Corvair emblem Corsa

Canadian-built 1966 Corvair Monza

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Bordering the eastern flank of Canada's Rocky Mountains, the province of Alberta is known as Wild Rose Country. One of three Prairie Provinces, it boasts bountiful natural resources, a strong growth rate and a relatively salt free environment for vintage Canadian-built Corvairs like the Aztec Bronze example below.

This is one of 2,518 Monza coupes built at Canada's Oshawa, Ontario, GM plant for the '66 model year. Compare that number to the 37,605 that came out of plants in the United States and you'll find that American production was 15 times greater. Of course, this is not surprising when you consider Canada's population was 1/10th that of the U.S.

Outwardly, there are no blatantly obvious differences between Canadian and American-built Corvairs. However, a close inspection uncovers a few qualities unique to the cars built north of the 49th parallel.

Let's take a look.

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Popping the trunk lid provides our first clue. If this were an American car, we'd find a spackled finish covering the interior of the trunk. Canadian builders opted for body color (spelled "colour" in Canada). I admit I don't know why, but let's speculate it was either less expensive to do it this way, or faster, as you wouldn't have to mask the area off or be concerned with over-spray.

This well preserved '66 retains the original single channel brake master cylinder. Dual master cylinders appeared on 1967 and later Corvairs.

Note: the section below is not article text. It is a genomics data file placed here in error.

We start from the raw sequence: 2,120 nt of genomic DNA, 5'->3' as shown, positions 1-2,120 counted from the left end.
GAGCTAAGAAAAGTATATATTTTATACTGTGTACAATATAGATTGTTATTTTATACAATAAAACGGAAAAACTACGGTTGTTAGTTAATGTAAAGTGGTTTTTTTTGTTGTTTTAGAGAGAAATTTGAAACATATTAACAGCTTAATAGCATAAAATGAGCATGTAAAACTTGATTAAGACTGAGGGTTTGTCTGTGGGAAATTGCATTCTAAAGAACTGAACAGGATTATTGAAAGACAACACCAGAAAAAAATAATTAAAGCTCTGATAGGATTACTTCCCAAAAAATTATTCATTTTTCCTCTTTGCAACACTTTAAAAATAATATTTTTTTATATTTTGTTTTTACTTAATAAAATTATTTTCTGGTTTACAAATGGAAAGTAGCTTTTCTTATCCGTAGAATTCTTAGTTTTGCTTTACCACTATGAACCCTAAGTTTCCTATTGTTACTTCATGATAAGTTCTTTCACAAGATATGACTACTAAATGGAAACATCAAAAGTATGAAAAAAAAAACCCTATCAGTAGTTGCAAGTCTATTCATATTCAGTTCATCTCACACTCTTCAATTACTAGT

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Engine options were the same in both countries. Choices consisted of 95 and 110 horsepower Turbo-Air, dual carburetor engines, the 4 carburetor 140 hp special performance engine and the 180 horsepower turbo-charged special high performance engine available only on the Corsa model. This car is equipped with the 140, often referred to as a Corsa engine because it served as the base engine in that series.

The standard air cleaner for the 140 engine was a dual snorkel unit, as displayed in the 4 Carbs section of this site. This '66 Monza is equipped with the optional RPO K47 pre-oil bath canister seen in the foreground of the picture.

Following the paint scheme established in the trunk area, this Canadian Corvair's engine compartment is body colored. I like the contrast it sets up, and how it makes the engine more visible, particularly on lighter colored cars.

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Click the road sign for more.

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